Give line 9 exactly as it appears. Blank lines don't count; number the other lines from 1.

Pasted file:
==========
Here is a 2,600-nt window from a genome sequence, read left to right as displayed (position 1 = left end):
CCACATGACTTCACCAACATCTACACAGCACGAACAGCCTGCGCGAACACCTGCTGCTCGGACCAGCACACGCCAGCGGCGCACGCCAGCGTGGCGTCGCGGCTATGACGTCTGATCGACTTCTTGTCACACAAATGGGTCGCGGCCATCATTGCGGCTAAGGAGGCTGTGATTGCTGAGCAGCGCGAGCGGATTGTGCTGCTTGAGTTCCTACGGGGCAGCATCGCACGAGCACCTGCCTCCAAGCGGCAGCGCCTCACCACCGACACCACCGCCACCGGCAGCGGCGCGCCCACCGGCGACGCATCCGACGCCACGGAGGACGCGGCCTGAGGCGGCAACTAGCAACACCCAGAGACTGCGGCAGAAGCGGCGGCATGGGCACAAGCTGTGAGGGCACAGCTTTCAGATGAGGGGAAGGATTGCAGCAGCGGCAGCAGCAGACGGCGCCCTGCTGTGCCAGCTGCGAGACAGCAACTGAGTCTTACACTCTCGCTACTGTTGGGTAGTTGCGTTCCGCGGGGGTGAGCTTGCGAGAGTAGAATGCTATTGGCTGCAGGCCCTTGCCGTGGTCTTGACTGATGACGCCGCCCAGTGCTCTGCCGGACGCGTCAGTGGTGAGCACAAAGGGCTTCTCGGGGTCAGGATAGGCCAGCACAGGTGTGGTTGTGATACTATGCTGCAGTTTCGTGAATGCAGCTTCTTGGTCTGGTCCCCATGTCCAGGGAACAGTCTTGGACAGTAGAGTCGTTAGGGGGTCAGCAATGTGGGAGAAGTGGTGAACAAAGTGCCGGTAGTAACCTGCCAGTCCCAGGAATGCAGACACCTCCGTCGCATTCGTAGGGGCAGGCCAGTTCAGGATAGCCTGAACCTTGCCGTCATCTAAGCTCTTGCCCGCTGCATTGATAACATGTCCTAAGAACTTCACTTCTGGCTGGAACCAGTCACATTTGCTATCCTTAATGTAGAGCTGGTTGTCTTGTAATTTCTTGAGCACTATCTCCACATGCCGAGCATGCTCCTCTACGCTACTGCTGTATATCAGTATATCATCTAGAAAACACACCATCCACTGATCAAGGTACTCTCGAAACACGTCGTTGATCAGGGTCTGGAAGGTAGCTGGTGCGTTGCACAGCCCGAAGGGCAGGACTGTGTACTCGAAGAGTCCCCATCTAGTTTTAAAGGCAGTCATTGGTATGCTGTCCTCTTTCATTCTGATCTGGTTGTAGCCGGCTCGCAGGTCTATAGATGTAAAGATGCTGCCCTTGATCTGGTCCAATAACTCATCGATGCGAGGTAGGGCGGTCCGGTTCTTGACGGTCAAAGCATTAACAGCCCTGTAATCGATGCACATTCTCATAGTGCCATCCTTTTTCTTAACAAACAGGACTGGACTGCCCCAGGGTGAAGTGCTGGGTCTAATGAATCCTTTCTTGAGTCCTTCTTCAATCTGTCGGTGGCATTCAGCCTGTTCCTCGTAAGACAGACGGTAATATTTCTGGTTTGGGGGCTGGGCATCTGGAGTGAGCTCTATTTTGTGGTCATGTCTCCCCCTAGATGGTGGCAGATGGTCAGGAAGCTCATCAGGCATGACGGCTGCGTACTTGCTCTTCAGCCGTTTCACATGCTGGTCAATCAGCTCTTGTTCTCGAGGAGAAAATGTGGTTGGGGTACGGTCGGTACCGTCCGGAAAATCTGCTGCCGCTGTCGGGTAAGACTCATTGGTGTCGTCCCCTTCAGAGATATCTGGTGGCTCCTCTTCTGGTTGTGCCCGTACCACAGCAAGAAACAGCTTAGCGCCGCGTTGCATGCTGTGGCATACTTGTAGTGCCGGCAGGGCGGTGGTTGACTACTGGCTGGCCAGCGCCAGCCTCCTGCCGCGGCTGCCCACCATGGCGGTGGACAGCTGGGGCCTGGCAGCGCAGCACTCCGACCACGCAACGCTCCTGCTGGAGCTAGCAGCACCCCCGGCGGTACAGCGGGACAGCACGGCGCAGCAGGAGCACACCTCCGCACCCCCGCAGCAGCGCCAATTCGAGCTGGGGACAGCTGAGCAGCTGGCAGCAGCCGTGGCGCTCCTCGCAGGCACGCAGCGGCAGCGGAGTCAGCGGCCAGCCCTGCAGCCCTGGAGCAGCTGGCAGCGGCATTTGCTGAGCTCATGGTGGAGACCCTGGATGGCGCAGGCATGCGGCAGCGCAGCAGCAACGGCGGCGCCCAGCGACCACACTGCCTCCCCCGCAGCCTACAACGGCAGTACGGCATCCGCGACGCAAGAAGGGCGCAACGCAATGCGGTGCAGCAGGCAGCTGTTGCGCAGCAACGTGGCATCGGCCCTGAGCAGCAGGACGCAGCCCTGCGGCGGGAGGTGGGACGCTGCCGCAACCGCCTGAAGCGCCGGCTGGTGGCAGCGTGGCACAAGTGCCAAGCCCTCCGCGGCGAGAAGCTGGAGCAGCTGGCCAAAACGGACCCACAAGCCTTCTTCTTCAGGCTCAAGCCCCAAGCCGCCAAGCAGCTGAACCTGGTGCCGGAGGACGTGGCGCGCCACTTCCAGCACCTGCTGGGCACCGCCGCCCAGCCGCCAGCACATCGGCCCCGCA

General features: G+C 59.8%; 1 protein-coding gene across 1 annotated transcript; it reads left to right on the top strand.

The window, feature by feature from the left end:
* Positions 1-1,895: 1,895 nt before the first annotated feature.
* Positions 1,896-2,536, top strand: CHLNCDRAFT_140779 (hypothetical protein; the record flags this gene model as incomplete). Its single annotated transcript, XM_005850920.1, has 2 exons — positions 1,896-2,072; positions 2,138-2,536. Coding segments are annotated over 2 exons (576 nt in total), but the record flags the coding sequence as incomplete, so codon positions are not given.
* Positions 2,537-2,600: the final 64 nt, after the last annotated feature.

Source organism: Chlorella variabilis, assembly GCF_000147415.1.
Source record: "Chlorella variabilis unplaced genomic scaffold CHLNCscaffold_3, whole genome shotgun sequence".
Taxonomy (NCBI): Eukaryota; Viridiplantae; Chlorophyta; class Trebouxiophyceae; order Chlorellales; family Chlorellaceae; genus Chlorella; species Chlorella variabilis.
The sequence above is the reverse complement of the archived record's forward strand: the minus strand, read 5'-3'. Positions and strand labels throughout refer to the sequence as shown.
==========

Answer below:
Source record: "Chlorella variabilis unplaced genomic scaffold CHLNCscaffold_3, whole genome shotgun sequence".